The reforms made the market play a basic role in adjusting supply and demand situation for agricultural products and allocating resources, and aroused the farmers’ creativeness and enthusiasm for production.

On the whole, the reformist thrust of China’s economic policy since 1978 has benefited agriculture, as it has benefited the economy in general. Nevertheless, after 30 years of reforms, the sector is still behind most of the other sectors in the Chinese economy.

The economic and political role of agriculture in contemporary China –

1. Food security. In an extremely large and populated country like China, the concept of food security is fundamentally important. The task of feeding its people has been perhaps the first priority of its rulers throughout history.

2. Political and social stability. The farmers of China are known to have a “rebellious spirit”, which is well documented in the history books. When famine, war, or other extreme conditions took place, the farmers of China, whom use to be the majority of the population, and remain to be the largest group of China’s people, chose to strike. Thus, there is a consensus that there is no stability without the farmers / agriculture, and in order to avoid “da luan” – big chaos, the farmers must be kept quiet and content. At present still, the farmers of China are the largest, yet under-represented group, which holds the keys to stability in China.

3. Employment tool. The concept of agriculture as an employment tool in China is a bit of a paradox. On the one hand there is a massive scale of labour surplus in the agricultural sector, resulting in underemployment or even unemployment. On the other hand, agriculture remains to be the biggest sector responsible for the employing feeding, and consequently keeping social and political order of around 60% of China’s population.

4. GDP share. The reforms in the early 1980s initially increased the relatively share of the agricultural sector. The share of agricultural output in the total GDP rose from 30% in 1980 to 33% in 1983. Since then, however, the share of agriculture in the total GDP has fallen fairly steadily, and by 2003 it was only 14%. These figures indicate a relatively small share of the agricultural sector, nevertheless a noteworthy one in the overall performance of the Chinese economy.

What are the main obstacles to the agricultural sector in China than?

1. Natural resources and disasters. At the beginning of the 21st century, China has still to face and deal with a number of severe ecological / environmental problems, some are the consequences of human mistakes, and some are simply a result of “mother nature’s” course. The main problems are water supply, i.e. shortage, wastage and quality. In the agricultural context, irrigation is likely to be the most important factor.

2. Education. Chinese policy documents state that national modernization depends on accelerating quantity-quality transition in the countryside, because a large “low quality” rural populace hinders progression from tradition, poverty and agrarianism to modernity and prosperity.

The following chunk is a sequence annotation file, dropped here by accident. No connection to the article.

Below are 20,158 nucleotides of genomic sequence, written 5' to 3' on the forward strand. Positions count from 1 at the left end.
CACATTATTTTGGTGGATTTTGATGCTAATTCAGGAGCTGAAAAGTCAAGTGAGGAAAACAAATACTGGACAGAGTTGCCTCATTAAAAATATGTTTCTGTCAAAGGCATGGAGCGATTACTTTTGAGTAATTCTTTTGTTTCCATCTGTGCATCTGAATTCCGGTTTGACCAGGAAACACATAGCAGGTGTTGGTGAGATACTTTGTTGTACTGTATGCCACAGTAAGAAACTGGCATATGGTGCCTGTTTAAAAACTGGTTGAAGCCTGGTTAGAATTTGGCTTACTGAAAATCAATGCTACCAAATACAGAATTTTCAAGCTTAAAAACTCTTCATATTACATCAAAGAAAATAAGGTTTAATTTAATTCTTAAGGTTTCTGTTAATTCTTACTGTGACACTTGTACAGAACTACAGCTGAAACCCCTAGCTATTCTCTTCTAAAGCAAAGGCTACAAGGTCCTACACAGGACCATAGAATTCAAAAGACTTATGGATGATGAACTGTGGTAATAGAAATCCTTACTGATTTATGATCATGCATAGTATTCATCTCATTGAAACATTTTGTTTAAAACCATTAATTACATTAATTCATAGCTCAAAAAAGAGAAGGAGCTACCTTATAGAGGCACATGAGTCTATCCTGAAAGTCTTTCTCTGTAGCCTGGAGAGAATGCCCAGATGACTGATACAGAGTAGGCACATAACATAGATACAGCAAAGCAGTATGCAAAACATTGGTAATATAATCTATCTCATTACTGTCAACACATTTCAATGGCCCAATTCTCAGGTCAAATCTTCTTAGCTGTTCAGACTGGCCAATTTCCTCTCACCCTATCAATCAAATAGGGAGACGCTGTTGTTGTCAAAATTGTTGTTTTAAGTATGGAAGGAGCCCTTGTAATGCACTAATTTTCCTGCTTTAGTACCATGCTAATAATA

3. Technology. The standard of a country’s agriculture is appraised, first and foremost, by the competence of its farmers. Poorly trained farmers are not capable of applying advanced methods and new technologies. Deng Xiaoping always stressed the prominent of science and technology in the development of agriculture. He said – “The development of agriculture depends first on policy, and second on science. There is no limit to developments in science and technology, nor to the role that they can play….in the end it may be that science will provide a solution to our agricultural problems”.

Accordingly, China is seeking technology transfer in the agricultural sector, formed by joint ventures with international collaborators.

4. Limited investment from government. Between the Second and Fifth five-year plan periods (1958-1962 and 1976-1980), agriculture’s share of capital construction and other relevant forms of investment made available by the state remained a little over 10%. In 1998 agriculture and irrigation accounted, respectively, for less thsn 2% and 3.5% of all state construction investment.

5. Limited inflow of FDI – foreign direct investment. Most sectors in China enjoy an enormous inflow of FDI, which particularly helped in 2 dimensions – technology transfer and capital availability. The lack of an outside funding, accompanied with a reduced local funding contributed to the deterioration of the agricultural sector.

In conclusion, the agricultural sector in China, unlike other sectors in the Chinese economy, is still rather under developed, and requires a substantial boost from both the local and the international community. It is my prediction than, that more and more foreign investors will discover its enormous potential and act accordingly.